aliceduncan
Image courtesy of Alice Duncan

Luca Curci – What is art for you?
Alice Duncan – This is a great question, and so complex! For me, the best way to answer this is simply: art is a form of communication. Perhaps more personally than that, art is the way in which I understand, and articulate, the world around me.

LC – What are you currently working on?
AD – I am currently creating a body of work at Lake Mungo, an ancient landscape in rural New South Wales. It sits on the traditional lands of the Barkantjii, Mutthi Mutthi and Ngyiampaa people. This site represents an important, yet often overlooked, natural landmark within Australia. Since the discoveries of ancient human remains in the 1960s, Lake Mungo has been the location of an ongoing and often tense dialogue between Aboriginal people and settlers. It is a conversation connects Australia’s more recent past with a much deeper history. I am interested in landscapes that are also sites of tension and difference. For this body of work, I am creating physical intrusions into the photograph that challenge the perceived construction of the image. Through this process, I hope to expand and challenge the role of photography as a tool for documenting landscapes.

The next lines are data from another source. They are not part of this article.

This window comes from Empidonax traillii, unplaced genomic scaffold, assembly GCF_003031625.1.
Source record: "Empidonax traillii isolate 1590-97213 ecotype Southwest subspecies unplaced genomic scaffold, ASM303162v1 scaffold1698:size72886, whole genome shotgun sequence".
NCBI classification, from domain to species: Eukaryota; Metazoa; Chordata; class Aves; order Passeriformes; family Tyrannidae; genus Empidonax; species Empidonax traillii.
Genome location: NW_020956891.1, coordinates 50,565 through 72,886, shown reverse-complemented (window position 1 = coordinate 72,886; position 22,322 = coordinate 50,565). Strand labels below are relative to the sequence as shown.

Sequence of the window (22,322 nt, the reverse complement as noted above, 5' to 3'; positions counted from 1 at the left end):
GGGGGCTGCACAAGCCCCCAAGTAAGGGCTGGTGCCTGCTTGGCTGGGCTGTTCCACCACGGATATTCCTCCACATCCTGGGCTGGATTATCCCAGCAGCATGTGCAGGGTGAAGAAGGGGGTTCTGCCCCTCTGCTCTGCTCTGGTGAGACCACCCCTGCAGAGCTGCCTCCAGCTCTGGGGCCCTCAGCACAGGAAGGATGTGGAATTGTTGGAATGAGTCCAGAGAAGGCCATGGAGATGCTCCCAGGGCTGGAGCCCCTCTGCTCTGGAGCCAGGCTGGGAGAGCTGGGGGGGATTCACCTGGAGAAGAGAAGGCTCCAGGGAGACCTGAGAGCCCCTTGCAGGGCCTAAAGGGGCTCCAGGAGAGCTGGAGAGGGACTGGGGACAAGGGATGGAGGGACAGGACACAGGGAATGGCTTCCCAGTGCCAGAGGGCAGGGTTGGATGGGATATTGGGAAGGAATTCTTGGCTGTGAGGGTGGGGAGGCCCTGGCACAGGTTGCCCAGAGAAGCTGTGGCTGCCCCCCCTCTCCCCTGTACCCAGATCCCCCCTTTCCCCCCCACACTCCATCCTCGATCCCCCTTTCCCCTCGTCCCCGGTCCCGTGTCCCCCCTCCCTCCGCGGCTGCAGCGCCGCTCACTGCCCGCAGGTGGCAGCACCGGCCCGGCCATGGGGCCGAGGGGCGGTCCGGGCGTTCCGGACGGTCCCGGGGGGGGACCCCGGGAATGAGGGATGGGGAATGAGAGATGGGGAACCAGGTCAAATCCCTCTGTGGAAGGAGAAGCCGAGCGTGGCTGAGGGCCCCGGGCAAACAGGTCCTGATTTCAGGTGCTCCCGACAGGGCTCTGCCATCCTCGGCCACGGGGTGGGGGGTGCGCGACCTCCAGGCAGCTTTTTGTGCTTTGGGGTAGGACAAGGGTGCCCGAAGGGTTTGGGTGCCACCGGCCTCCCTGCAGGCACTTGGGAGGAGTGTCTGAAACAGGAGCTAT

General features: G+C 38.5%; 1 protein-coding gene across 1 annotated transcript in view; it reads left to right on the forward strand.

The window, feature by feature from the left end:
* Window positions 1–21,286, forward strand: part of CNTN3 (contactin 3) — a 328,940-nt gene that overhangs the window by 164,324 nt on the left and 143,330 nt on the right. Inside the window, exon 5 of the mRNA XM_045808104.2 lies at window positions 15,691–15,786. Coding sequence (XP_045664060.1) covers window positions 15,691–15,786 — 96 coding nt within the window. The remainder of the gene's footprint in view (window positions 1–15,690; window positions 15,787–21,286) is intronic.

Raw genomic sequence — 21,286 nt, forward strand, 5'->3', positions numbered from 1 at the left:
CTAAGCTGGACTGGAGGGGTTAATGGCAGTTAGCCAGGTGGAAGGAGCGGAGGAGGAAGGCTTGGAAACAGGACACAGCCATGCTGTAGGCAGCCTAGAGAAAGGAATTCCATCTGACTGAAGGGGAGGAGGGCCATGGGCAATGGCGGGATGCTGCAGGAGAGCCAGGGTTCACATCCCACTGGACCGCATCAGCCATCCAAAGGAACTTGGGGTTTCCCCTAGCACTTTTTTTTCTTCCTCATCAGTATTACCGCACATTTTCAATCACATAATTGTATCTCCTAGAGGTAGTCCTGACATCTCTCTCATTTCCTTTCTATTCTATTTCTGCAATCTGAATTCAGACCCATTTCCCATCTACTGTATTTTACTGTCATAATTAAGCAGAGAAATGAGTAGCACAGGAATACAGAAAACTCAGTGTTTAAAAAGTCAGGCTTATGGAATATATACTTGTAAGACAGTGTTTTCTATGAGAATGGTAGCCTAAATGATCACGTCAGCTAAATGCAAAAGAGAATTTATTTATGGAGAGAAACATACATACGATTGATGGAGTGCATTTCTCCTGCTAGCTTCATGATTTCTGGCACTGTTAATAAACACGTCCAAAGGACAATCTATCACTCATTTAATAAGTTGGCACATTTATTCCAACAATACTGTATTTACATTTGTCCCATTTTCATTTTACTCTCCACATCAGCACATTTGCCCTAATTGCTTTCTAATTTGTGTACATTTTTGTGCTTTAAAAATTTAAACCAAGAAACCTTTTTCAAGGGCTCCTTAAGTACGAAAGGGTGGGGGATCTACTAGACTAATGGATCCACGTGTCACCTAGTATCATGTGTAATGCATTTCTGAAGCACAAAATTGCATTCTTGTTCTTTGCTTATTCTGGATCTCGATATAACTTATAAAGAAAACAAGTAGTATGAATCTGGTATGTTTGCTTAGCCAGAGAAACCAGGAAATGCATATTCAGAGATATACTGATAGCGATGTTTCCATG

aliceduncan
Image courtesy of Alice Duncan

LC – What’s your background? What is the experience that has influenced your work the most?